R James Healy
May 28th – June 25th, 2011
Opening reception Sat 28th May, 3 – 8pm
What It Is presents M.16.2 a new zoetrope by UK based artist R James Healy. This exhibition is the culmination of a three-month residency at What It Is. M.16.2 is the sixteenth of twenty-two optical machines that Healy has conceived, developed and produced. Drawing upon his background as a visual effects artist in the film and advertising industry M.16.2 represents a synergy of state of the art digital fabrication with animation techniques first pioneered in the Victorian era. Healy’s investigation is an ever-growing exploration of motion devices that make animation without a screen or a projector. Healy has documented the prototyping stages and production of M.16.2 on his blog http://rjameshealy.blogspot.com.
Healy’s work deceives the eye in real-time. His art works are optical perception devices taking cinema and making it into an object. He notes that
“…when you make a film you make an idea, but with the zoetrope the movement, the narrative is absent until it spins. It’s an alchemical transformation…”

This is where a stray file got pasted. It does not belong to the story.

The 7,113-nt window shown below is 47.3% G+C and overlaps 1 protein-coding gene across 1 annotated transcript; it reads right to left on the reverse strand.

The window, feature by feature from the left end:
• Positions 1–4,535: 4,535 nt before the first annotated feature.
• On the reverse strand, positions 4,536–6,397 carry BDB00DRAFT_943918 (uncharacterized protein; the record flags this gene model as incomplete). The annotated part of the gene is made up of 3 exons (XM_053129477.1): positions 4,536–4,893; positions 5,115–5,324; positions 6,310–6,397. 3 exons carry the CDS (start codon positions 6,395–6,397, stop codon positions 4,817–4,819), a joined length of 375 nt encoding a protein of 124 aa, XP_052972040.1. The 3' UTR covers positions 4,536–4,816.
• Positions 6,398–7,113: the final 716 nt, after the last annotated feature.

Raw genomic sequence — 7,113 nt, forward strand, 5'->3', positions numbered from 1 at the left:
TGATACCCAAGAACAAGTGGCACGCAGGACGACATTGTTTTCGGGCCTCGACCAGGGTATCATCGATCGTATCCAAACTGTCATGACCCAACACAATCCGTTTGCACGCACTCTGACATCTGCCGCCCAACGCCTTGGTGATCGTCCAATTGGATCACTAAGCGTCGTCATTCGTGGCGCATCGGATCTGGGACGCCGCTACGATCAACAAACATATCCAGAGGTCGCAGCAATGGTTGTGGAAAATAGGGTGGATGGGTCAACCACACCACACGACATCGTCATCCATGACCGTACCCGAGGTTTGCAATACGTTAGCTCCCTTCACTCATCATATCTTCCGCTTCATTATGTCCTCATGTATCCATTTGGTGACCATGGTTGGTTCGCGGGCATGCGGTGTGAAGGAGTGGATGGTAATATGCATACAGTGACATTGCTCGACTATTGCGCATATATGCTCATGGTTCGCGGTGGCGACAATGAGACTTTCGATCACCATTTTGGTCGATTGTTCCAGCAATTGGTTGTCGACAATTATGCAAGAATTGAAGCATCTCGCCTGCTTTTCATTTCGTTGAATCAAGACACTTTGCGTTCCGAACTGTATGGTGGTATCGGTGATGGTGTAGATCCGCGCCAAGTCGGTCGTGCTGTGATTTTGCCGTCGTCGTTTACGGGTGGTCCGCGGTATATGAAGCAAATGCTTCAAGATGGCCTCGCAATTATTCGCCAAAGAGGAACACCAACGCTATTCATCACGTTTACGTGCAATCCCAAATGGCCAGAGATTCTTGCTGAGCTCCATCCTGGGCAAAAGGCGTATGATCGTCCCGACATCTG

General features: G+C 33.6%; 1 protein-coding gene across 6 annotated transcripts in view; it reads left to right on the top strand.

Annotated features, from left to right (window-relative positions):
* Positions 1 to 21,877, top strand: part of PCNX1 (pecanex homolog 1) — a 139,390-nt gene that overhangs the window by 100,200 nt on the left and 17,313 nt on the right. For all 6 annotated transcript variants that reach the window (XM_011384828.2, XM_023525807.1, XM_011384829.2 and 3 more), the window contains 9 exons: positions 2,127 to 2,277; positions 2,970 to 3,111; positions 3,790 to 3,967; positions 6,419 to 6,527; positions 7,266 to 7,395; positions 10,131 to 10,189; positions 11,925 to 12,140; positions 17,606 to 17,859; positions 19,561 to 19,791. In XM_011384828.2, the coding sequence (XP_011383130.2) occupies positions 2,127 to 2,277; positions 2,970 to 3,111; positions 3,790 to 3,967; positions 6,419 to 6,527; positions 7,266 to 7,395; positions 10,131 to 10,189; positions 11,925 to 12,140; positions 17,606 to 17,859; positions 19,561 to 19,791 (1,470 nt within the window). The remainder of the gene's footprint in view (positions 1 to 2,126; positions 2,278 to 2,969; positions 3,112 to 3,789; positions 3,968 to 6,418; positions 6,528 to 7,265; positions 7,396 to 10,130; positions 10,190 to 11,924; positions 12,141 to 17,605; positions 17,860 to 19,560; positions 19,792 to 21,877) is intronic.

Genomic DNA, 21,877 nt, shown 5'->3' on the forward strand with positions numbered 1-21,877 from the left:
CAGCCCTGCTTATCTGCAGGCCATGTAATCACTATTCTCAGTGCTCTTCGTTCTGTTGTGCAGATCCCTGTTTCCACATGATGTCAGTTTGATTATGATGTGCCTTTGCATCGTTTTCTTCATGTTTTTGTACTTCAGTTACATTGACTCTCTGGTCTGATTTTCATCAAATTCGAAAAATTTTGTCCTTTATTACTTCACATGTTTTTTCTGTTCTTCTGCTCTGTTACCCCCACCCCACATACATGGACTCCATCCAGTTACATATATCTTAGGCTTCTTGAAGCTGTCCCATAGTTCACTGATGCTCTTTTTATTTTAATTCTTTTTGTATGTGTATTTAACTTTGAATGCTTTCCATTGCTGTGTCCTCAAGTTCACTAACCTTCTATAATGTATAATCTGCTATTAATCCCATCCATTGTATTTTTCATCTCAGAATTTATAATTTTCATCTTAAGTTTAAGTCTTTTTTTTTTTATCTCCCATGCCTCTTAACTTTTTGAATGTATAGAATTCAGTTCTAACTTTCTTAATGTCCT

Sometimes referred to as “the devil’s wheel” the zoetrope is an animation device that predates cinema. It consists of an open topped drum with 12 vertical slits. A sequence of drawings is placed inside. The drum is spun, and the viewer looks through the slits at the drawings. The strobe effect caused by the slits allows the viewer to perceive motion.
Healy’s zoetrope updates the concept including lights, a motor and a change in the [technical] design. Rapid prototyped 3D models are used instead of drawings. Outwardly the device functions in the same manner as a beautiful piece of furniture.